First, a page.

Photography for Teacher Preparation in Literacy: Innovations in Instruction
Cappello, Marva, Issues in Teacher Education
(ProQuest: ... denotes "strike-through" in the original text omitted.)
My new graduate students in Curriculum and Instruction at San Diego State University reacted with surprise when they discovered that the syllabus indicated no requisite textbook. Instead, access to a camera was required. "Any camera will do: disposable, film, or digital." I recommended several texts to the students, including Wendy Elwald and Alexandra Lightfoot's I Wanna Take Me a Picture: Teaching Photography and Writing to Children, but none of these texts were necessary to be successful in the course. This was during one summer semester when I had the opportunity to teach a course entitled "Innovations in Instruction." My broad goals for the course focused on experienced-based and student-centered learning. These unusual course requirements unnerved some students and motivated others, engaging all that first afternoon.
This cohort of 26 teachers was enrolled in their final semester at the university, many of them already at work on their master's projects. All were credentialed teachers with varying years of classroom experience. Many of them taught in elementary schools across San Diego and Riverside Counties, others worked in high schools. One teacher worked in a California state-run program for juvenile offenders, and another taught abroad during the school years, returning home only for the summer. This cohort worked with children from diverse linguistic, ethnic, and economic backgrounds. The teachers represented a similar diversity in socioeconomic background, including those who learned English as their second language in school while speaking Spanish, Tagalog, and Farsi at home.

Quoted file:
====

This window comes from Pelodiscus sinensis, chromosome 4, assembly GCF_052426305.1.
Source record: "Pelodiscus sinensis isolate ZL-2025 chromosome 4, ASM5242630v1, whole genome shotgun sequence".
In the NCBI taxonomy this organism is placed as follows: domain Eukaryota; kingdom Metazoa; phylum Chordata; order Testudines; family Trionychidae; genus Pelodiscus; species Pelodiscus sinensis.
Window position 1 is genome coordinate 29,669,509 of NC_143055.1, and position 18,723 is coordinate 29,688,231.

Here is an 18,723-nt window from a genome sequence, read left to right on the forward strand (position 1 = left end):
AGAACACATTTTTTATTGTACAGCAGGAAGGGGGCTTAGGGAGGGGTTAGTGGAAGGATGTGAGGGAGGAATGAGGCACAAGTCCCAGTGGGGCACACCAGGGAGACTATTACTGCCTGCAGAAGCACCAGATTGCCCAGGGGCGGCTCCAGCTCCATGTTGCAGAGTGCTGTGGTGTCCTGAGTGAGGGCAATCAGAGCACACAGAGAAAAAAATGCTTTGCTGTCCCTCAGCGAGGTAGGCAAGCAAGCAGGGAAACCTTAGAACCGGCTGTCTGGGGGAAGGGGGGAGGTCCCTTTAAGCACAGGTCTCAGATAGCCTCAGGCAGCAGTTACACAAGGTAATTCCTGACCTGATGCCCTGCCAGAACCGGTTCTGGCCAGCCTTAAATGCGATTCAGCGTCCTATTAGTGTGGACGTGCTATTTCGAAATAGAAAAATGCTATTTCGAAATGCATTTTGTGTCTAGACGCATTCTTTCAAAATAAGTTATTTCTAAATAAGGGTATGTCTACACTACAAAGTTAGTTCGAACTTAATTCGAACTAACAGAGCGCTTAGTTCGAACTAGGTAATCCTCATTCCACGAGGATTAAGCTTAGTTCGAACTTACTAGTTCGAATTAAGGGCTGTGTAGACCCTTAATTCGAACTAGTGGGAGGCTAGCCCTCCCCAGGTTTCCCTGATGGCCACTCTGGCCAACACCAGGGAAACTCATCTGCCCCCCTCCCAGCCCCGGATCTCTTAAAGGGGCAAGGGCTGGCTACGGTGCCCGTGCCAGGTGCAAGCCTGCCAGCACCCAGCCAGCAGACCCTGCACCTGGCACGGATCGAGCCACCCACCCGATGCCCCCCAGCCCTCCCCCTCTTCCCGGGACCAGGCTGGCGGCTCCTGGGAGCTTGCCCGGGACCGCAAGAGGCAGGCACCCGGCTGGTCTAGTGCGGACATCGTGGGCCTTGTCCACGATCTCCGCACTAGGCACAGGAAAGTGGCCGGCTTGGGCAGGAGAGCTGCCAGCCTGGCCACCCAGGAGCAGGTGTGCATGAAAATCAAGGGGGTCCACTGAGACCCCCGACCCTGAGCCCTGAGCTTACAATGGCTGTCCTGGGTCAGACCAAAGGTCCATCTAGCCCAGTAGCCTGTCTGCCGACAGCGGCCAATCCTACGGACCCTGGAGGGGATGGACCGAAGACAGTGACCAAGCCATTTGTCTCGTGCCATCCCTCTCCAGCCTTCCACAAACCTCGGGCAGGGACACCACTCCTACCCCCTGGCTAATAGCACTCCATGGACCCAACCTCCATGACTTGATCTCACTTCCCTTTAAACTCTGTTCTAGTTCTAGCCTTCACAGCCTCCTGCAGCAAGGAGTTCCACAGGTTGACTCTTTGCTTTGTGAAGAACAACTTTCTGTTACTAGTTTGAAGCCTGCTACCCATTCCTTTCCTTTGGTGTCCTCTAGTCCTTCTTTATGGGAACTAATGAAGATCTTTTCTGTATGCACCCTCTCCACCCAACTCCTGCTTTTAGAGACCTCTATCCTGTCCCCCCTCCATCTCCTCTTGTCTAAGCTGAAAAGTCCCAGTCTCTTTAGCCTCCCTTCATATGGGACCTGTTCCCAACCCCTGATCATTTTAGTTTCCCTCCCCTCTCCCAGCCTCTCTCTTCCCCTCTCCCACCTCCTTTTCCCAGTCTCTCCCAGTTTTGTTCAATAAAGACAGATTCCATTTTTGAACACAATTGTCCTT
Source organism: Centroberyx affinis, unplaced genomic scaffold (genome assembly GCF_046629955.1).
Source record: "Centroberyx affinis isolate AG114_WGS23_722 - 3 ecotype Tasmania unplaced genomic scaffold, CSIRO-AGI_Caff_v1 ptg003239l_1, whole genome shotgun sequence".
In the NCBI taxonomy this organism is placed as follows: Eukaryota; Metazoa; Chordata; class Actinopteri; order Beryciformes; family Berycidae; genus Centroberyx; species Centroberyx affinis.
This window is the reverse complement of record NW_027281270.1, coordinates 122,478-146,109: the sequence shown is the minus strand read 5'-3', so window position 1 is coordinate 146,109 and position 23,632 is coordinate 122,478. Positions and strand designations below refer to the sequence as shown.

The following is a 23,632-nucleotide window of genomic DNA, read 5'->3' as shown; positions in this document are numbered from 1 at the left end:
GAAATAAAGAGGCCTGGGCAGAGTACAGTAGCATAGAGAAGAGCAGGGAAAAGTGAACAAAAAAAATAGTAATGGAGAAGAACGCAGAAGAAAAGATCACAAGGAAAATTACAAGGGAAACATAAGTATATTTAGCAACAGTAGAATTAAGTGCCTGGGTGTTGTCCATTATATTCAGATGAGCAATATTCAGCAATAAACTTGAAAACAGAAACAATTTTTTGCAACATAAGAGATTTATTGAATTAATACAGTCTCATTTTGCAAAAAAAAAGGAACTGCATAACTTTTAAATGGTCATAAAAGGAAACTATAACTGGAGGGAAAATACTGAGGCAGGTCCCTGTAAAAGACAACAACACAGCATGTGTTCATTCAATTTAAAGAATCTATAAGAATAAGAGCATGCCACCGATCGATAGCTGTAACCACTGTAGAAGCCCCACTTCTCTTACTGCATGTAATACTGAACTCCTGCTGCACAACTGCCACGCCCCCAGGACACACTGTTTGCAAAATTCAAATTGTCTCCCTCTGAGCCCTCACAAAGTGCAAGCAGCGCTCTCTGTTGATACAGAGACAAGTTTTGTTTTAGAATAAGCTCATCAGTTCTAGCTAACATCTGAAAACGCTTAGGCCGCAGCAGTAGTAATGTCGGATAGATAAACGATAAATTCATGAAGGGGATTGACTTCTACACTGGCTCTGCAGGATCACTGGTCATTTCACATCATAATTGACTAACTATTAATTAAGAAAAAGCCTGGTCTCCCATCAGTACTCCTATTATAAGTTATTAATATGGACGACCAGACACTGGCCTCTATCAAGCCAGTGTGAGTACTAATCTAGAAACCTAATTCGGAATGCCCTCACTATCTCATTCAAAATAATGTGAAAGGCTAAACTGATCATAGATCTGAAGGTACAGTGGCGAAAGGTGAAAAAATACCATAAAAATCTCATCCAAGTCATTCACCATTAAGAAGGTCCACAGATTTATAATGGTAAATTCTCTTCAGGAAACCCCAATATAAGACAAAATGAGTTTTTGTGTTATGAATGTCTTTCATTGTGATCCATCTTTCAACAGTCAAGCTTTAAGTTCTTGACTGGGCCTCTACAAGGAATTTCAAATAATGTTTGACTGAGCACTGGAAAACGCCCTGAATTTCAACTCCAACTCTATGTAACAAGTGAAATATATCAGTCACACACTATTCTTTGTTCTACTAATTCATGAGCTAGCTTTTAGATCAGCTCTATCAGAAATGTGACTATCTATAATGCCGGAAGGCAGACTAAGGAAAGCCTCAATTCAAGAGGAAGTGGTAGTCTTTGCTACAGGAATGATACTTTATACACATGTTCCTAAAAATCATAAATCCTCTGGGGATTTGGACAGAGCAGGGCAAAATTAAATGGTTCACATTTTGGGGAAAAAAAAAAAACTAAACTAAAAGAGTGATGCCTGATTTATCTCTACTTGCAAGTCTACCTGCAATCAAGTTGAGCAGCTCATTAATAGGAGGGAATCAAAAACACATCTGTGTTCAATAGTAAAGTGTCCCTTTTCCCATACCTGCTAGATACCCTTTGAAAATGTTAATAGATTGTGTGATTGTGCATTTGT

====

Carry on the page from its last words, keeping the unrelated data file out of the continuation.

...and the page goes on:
The curriculum of this class was unusual for me, too. My typical teaching load includes courses in literacy methods and assessment. However, I did bring two important characteristics to the experience: (1) my belief in constructivist principles for teaching and learning, and (2) my background in photography.
At the core of my personal learning theory is the belief that we are all active learners who use our own prior knowledge to make sense of new information, also known as constructivism. These ideas led me to explore the potential of experience-based learning where instruction is student-centered. Elements of constructivism and other social-epistemic theories are evident throughout my research in literacy. My background in photography includes a Bachelor of Fine Arts from a noted school of photography (Rochester Institute of Technology), several years managing photo libraries for advertising agencies, and recent research projects exploring the potential of photography for inquiry in education (Cappello, 2005, 2006; Cappello & Hollingsworth, 2008).
This article describes the students' experiences and my practice around one major course assignment, The Neighborhood Alphabet Book, developed to effectively demonstrate course objectives. This project emerged naturally and opportunistically from the crossroads where my background and interest in photography intersect with my involvement in teacher education in literacy.
Innovations in Instruction
This course encourages teachers to explore instructional practices, with an emphasis on innovative teaching strategies. I focused the curriculum on experience-based learning, a model that integrates theory and practice and promotes student-centered learning within a strong context of creative and critical thinking (Dewey, 1938; Kolb, 1984). Photography workshops in the curriculum encouraged creative thinking and served as a tool for expressing critical ideas and understandings. Indeed visual literacy-knowledge of and experience with visual conventions- was a significant component of the course because it is an interpretation-based process. Visual literacy "emanate[s] from a nonverbal core, it becomes the basic literacy in the thought processes of comprehending and composing" (Sinatra 1986, p. …